The SEC’s press release called the whistleblowers’ assistance substantial and stated that they provided it to the SEC and another government agency. Their assistance included providing documents, taking part in interviews, and identifying individuals involved in the misconduct. Continue reading

The Securities and Exchange Commission (SEC) announced that whistleblower awards totaling almost $3M had been paid to five people who provided information to the commission that led to three different enforcement actions.  Orders Determining Whistleblower Claim  The first order awarded $1.8 million to one whistleblower who “provided information that would have been difficult to detect in the absence of the tip and provided extraordinary assistance to SEC staff resulting in the return of the money to investors.” Scott Silver, Silver Law Group’s managing partner which publishes this site, represented this whistleblower and helped him submit his tip years ago.  The whistleblower had been a broker at Morgan Stanley Smith Barney. His tip related to fraudulent marketing regarding a foreign currency trading program by Morgan Stanley and Citigroup. The SEC investigated and collected almost $6 million in disgorgement and penalties. Given our client’s high-quality information and professional hardships suffered, we requested that he receive the maximum 30% award, which he did.The Securities and Exchange Commission (SEC) announced that whistleblower awards totaling almost $3M had been paid to five people who provided information to the commission that led to three different enforcement actions.

Orders Determining Whistleblower Claim

The first order awarded $1.8 million to one whistleblower who “provided information that would have been difficult to detect in the absence of the tip and provided extraordinary assistance to SEC staff resulting in the return of the money to investors.” Scott Silver, Silver Law Group’s managing partner which publishes this site, represented this whistleblower and helped him submit his tip years ago. Continue reading

On November 5, 2020, the SEC (Securities and Exchange Commission) put out a press release announcing that two separate whistleblowers were awarded a total of $4.3 million.  The Commission awarded over $3.6 million to one whistleblower for “providing important information that alerted the Commission to misconduct abroad.” The release states that the whistleblower provided “substantial and ongoing assistance to enforcement staff, which included traveling to another country at the whistleblower’s own expense to meet with staff in person and providing extensive supporting documentation.”  The other whistleblower announced in the press release was awarded $750,000 for providing information about an ongoing fraud. The whistleblower met with SEC staff in person and explained the workings of a fraudulent scheme.  Jane Norberg, chief of the SEC’s Office of the Whistleblower, said “Whistleblowers play an important role in helping to identify misconduct, and the assistance they provide can be integral to an investigation. Both whistleblowers who received awards today reflect these important contributions whistleblowers can make to the success of enforcement actions.”On November 5, 2020, the SEC (Securities and Exchange Commission) put out a press release announcing that two separate whistleblowers were awarded a total of $4.3 million.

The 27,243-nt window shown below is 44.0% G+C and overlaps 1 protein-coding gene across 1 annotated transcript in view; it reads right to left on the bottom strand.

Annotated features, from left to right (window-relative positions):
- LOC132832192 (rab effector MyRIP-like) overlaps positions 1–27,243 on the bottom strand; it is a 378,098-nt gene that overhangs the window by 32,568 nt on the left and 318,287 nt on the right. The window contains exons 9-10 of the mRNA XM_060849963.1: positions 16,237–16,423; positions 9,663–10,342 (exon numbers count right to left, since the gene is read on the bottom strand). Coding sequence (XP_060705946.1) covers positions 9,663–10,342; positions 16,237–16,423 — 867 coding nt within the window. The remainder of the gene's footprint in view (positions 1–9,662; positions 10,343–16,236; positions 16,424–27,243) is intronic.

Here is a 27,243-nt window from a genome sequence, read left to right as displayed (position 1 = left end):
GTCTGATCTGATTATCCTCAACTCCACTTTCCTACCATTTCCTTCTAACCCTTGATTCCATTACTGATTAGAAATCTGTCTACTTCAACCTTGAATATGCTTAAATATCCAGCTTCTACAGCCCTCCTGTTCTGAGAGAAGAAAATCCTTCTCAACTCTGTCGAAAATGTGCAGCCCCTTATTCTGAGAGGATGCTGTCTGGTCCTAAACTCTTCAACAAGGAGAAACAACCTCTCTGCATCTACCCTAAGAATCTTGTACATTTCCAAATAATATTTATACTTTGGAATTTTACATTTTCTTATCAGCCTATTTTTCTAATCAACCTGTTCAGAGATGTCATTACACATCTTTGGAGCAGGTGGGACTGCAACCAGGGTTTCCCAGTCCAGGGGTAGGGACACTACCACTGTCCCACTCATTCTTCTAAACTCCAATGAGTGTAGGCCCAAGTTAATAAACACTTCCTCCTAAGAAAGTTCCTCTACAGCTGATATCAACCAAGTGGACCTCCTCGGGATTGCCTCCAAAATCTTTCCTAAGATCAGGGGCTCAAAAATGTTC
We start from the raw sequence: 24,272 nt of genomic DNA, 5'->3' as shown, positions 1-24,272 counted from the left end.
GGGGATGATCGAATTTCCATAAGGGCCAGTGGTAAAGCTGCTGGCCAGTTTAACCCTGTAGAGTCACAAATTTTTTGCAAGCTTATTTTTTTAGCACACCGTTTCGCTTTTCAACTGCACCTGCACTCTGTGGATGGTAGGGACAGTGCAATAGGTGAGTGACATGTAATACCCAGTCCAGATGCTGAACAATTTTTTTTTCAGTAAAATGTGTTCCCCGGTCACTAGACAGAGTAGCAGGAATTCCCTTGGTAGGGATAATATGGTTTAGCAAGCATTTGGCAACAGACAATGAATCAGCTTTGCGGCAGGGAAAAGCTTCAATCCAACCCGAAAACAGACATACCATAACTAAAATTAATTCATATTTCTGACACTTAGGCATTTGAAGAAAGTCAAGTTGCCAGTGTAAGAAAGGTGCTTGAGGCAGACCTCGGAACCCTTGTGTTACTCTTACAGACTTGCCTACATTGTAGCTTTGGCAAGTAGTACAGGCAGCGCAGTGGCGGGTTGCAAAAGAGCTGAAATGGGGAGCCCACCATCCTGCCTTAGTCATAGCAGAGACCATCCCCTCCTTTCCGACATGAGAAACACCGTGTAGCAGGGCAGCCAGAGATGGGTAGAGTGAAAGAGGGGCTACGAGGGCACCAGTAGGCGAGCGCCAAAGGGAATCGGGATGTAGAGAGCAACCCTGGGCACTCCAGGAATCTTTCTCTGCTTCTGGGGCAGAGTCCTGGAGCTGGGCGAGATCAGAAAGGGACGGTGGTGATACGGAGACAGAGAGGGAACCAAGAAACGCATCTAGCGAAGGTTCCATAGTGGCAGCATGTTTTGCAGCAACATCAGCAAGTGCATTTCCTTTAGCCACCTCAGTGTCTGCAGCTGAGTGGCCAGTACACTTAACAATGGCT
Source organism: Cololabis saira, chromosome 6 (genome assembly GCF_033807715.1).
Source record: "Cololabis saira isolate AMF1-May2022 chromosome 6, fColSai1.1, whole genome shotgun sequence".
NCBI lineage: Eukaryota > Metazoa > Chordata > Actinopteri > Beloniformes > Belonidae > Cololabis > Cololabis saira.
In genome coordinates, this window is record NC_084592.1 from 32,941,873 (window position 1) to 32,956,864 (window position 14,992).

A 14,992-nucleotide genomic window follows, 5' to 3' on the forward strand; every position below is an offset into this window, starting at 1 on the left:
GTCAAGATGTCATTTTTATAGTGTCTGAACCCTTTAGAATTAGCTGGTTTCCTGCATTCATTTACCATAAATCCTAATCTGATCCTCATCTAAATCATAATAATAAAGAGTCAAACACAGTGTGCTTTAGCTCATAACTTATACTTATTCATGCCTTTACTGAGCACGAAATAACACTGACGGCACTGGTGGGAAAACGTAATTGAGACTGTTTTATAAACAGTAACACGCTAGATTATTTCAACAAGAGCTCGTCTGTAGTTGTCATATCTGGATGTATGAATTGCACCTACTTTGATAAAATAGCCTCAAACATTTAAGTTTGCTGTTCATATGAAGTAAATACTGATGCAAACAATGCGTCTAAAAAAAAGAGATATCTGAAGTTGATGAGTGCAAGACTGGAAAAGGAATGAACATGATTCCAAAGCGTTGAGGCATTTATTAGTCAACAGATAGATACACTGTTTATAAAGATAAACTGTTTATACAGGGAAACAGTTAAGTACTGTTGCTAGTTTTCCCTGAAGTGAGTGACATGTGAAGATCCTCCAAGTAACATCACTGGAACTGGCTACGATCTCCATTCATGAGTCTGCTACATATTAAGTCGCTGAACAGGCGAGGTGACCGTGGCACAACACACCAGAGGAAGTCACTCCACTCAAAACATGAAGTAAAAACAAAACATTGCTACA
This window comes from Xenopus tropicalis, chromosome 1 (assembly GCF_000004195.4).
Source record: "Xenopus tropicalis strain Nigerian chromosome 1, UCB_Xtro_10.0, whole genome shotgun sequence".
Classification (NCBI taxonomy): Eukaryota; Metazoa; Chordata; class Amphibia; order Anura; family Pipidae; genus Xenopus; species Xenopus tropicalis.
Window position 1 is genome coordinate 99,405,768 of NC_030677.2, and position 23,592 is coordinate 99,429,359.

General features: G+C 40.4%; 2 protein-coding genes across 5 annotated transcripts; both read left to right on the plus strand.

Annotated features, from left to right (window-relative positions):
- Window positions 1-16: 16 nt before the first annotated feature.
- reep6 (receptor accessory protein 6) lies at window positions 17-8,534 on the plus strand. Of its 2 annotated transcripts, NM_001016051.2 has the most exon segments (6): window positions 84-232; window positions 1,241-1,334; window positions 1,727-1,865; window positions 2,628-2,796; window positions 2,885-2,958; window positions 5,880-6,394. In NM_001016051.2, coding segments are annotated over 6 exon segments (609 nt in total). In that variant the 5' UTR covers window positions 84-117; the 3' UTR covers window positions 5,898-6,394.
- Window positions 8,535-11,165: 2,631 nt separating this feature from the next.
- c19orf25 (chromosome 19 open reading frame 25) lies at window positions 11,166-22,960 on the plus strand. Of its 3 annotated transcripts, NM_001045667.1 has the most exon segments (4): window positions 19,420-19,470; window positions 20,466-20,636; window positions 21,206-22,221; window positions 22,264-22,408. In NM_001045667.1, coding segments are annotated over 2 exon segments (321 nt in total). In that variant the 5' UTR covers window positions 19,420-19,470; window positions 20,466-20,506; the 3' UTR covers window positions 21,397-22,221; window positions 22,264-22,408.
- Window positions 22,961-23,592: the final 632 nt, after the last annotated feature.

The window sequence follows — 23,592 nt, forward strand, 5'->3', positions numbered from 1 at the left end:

The Commission awarded over $3.6 million to one whistleblower for “providing important information that alerted the Commission to misconduct abroad.” The release states that the whistleblower provided “substantial and ongoing assistance to enforcement staff, which included traveling to another country at the whistleblower’s own expense to meet with staff in person and providing extensive supporting documentation.” Continue reading